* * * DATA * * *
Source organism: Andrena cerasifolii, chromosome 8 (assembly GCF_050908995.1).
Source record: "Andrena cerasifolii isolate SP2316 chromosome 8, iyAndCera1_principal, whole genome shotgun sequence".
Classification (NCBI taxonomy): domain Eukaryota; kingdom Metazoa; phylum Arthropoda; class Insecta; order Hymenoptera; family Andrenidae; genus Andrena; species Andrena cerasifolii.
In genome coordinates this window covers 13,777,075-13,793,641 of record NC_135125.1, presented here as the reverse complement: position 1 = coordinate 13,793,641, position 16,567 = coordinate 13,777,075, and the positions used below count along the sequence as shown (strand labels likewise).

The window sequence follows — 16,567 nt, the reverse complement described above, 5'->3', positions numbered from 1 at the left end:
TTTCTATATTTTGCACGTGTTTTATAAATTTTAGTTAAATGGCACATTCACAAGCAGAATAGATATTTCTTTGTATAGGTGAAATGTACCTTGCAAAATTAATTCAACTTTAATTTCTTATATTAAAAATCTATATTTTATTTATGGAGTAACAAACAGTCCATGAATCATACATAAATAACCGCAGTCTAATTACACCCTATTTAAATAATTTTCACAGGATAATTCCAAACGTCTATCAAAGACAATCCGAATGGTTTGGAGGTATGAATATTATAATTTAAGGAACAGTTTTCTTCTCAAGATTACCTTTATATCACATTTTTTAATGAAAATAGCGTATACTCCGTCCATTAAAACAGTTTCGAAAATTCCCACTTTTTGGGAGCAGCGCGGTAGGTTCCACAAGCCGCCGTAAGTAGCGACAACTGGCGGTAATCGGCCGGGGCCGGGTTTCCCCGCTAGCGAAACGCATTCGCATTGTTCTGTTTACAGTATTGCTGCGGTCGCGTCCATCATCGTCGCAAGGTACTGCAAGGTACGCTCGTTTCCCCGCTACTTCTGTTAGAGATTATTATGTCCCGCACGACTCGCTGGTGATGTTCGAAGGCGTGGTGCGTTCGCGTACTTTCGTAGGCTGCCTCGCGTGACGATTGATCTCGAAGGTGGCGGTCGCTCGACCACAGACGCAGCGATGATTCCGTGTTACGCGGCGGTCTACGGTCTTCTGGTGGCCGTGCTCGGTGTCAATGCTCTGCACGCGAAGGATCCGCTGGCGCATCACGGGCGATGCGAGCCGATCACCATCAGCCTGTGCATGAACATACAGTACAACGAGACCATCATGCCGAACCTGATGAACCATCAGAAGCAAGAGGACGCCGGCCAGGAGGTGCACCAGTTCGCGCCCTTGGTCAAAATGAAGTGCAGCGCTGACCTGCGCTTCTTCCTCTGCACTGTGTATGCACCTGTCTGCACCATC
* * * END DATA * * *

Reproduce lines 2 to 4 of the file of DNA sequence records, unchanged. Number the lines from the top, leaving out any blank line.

Source record: "Andrena cerasifolii isolate SP2316 chromosome 8, iyAndCera1_principal, whole genome shotgun sequence".
Classification (NCBI taxonomy): domain Eukaryota; kingdom Metazoa; phylum Arthropoda; class Insecta; order Hymenoptera; family Andrenidae; genus Andrena; species Andrena cerasifolii.
In genome coordinates this window covers 13,777,075-13,793,641 of record NC_135125.1, presented here as the reverse complement: position 1 = coordinate 13,793,641, position 16,567 = coordinate 13,777,075, and the positions used below count along the sequence as shown (strand labels likewise).